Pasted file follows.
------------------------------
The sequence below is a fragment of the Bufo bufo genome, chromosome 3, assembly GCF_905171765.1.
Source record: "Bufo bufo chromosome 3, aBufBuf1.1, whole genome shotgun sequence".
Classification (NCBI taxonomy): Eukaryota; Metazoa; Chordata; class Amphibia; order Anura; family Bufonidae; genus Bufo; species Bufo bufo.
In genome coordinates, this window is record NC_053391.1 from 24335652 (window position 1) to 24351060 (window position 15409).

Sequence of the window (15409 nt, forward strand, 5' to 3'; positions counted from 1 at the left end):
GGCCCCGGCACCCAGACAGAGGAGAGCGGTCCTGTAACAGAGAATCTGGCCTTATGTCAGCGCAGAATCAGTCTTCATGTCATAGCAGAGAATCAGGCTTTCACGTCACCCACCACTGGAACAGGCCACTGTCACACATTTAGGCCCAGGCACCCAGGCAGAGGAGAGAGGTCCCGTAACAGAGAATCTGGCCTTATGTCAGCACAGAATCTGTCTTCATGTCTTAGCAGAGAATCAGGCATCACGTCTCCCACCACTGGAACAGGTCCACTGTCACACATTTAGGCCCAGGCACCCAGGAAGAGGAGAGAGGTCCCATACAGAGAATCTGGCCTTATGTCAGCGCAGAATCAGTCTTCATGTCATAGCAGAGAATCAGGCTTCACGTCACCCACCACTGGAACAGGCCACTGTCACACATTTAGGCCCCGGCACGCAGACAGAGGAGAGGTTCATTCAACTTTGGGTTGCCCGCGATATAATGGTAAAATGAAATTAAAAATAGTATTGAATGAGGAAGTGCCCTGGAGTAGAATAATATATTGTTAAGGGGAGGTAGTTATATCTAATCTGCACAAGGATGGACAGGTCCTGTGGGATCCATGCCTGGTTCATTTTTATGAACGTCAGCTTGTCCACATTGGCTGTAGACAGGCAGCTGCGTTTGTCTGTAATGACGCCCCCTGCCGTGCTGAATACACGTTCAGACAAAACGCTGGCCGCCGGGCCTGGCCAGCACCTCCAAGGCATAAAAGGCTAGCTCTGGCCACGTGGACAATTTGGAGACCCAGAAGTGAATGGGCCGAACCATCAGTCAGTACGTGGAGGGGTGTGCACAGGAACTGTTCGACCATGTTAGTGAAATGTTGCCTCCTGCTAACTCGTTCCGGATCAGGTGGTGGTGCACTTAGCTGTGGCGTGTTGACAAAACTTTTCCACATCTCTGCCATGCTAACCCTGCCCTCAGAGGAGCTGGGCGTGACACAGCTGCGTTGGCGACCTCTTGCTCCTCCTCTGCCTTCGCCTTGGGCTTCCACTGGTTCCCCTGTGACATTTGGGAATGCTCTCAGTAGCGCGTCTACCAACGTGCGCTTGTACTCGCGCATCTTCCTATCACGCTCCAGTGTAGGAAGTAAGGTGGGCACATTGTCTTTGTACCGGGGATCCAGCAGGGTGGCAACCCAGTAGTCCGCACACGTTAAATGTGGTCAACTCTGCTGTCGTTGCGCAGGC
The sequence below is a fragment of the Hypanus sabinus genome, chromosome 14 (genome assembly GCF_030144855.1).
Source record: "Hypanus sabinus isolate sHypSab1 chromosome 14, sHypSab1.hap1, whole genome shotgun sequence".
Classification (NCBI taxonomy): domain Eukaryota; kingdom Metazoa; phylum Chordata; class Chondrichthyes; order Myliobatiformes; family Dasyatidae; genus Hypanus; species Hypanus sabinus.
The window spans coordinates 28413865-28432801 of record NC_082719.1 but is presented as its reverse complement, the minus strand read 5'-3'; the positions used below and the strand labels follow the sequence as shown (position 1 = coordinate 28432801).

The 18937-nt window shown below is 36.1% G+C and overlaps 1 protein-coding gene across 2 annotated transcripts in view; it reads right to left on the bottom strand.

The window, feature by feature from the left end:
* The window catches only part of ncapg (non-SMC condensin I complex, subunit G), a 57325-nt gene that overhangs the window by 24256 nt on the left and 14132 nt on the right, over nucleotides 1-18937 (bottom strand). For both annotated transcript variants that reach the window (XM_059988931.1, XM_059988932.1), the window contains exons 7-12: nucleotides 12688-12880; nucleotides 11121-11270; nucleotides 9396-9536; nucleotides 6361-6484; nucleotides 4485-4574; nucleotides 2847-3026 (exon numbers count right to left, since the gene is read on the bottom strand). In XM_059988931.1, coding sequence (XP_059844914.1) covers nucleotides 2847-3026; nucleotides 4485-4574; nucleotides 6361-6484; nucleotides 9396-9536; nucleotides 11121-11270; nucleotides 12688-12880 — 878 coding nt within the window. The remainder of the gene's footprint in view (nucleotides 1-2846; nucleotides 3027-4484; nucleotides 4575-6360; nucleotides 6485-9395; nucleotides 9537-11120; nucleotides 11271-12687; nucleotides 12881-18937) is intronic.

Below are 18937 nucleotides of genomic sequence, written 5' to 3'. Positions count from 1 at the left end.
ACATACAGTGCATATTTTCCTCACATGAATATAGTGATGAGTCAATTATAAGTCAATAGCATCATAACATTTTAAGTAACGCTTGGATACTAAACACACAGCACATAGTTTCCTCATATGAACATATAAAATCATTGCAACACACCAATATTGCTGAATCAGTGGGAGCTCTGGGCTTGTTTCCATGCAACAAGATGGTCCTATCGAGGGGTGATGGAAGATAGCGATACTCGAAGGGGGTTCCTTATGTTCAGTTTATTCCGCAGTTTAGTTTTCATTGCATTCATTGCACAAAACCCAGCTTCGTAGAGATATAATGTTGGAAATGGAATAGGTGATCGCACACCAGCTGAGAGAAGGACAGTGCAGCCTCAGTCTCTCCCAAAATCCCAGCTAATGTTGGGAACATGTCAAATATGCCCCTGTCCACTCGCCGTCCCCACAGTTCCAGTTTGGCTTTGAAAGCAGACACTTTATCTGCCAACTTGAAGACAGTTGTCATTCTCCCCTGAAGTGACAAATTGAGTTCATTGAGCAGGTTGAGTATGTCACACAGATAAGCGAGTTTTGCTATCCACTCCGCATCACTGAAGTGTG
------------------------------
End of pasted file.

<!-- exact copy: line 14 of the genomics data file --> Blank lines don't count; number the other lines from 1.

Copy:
Below are 18937 nucleotides of genomic sequence, written 5' to 3'. Positions count from 1 at the left end.